In late 2003, Stanford University professor and democracy expert Larry Diamond was personally asked by his former colleague Condoleezza Rice to serve as an advisor to the Coalition Provisional Authority in Iraq, a position he accepted with equal parts "hesitation and conviction." He opposed the initial invasion of Iraq, but "supported building the peace," and felt the U.S. had a moral imperative to reconstruct Iraq as a democratic and prosperous nation. Before going to Iraq he had serious doubts about whether the U.S. could actually do this--an opinion that was solidified after spending three months working with the CPA. Squandered Victory
is his insider's examination of what went wrong in Iraq after the initial invasion. Diamond details a long list of preventable blunders and missed opportunities, from President Bush's decision to give the Pentagon the lead responsibility for the management of postwar Iraq to the CPA's inability to work with Iraqi leaders such as Ayatollah Ali al-Sistani. Diamond expresses admiration for CPA Administrator L. Paul Bremer, whom he believes was sincere about wanting to bring democracy to Iraq, yet points out that he was wholly unprepared and unrealistic about the task, resulting in "one of the major overseas blunders in U.S. history." In his descriptions of confrontations with Bremer, Diamond shows him as unwilling to diverge from paths that were obviously failing.
As an academic with an expertise in democracy building, Diamond sometimes seems more comfortable with theories than practical solutions, but he did experience the process in Iraq from the inside and provides a useful background on the various ethnic and religious groups vying for power there. He claims that he remains hopeful, but his optimism lies more with the abilities of the Iraqi people than with the U.S. government, since the difficult process of democratization will likely take much more time and effort than the U.S. can afford to spend. --Shawn Carkonen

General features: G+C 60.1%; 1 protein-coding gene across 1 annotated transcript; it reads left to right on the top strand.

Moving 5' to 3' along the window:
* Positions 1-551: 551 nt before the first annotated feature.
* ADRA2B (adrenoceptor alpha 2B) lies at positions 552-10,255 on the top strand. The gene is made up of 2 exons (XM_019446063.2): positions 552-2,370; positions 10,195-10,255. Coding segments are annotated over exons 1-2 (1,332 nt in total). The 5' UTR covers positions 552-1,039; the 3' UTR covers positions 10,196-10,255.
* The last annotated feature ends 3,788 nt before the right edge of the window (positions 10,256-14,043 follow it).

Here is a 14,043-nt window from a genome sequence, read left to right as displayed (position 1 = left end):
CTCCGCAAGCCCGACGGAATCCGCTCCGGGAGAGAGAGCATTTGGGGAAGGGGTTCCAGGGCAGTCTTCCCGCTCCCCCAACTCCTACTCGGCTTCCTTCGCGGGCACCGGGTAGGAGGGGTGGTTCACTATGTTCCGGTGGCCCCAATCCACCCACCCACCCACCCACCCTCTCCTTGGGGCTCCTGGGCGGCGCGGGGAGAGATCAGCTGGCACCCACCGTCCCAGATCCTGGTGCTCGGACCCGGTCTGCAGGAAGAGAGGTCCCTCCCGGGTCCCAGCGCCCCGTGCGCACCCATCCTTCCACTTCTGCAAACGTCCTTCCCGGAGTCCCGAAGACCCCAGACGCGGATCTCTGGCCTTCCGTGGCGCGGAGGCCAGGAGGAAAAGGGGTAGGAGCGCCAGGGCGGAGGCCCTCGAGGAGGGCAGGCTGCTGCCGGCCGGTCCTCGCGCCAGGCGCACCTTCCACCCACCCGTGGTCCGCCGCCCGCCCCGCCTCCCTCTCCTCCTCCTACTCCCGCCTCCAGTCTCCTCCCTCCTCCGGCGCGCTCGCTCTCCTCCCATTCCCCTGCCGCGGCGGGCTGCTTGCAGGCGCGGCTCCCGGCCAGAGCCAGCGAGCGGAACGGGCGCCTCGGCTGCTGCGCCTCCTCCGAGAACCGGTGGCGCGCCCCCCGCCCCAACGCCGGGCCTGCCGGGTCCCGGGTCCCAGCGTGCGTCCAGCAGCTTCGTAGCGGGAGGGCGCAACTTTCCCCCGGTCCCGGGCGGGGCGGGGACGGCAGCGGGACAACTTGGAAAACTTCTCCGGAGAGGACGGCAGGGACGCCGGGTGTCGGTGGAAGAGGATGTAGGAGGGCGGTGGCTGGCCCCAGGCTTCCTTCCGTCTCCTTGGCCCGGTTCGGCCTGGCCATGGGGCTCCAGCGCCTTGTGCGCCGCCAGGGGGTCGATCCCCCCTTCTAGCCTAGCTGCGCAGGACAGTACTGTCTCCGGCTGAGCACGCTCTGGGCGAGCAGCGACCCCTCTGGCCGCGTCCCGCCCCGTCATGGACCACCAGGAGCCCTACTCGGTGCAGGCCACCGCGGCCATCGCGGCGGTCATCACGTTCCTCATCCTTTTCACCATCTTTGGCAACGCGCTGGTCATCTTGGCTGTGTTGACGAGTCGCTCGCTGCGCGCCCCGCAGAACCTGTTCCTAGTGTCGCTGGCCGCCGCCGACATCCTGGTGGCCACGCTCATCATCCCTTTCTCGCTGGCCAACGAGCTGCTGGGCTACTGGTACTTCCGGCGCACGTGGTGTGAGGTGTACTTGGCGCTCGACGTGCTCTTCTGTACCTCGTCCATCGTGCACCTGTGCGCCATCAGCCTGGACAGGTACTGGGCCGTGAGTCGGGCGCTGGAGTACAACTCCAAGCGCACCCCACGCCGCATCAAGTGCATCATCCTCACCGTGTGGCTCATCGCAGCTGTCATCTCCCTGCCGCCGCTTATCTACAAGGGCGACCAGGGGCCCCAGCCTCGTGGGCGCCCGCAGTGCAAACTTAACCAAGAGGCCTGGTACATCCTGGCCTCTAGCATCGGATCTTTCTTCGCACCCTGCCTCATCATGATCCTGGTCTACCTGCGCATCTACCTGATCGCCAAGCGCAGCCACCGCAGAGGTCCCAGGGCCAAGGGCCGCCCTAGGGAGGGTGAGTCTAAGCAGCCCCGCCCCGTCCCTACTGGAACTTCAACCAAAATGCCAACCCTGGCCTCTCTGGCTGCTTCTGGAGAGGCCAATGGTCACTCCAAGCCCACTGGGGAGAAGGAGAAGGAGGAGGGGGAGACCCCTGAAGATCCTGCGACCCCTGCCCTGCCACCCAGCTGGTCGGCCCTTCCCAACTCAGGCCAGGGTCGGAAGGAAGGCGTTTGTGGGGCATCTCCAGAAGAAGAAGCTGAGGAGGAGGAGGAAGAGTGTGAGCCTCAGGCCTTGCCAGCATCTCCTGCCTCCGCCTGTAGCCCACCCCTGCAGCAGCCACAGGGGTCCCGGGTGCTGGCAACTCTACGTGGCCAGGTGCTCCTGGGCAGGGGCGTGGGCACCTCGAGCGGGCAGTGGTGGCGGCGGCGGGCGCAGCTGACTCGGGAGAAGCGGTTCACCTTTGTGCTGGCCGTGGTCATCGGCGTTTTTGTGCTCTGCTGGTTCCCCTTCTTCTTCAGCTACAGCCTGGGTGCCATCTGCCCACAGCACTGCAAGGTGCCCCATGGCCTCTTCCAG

From Publishers Weekly
When Diamond got a call from his former Stanford colleague Condoleezza Rice asking if he would go to Baghdad to advise Iraqi authorities on drafting and implementing a democratic constitution, the political scientist, who had "opposed going to war but supported building the peace," was able to overcome his concerns about the region's instability. What he saw in Iraq during the first four months of 2004, however, left him extremely pessimistic about the prospects of success (although he admits all is not necessarily lost). Diamond sees a refusal to deal honestly with deteriorating conditions, particularly the rise of violent insurgency, and characterizes it as one of America's worst blunders ever; indeed, he calls that refusal "criminal negligence." Diamond's mounting personal frustration becomes apparent especially in direct confrontations with then Ambassador Paul Bremer. Though much of the story is given over to wonkish details of power brokering among Iraq's various political, ethnic and religious factions, there are also vibrant particulars of life inside the American compound, where even going out for pizza could be a life-threatening event. Such eye-witness experience bolsters this vivid critique of the current administration's foreign policy cornerstone.
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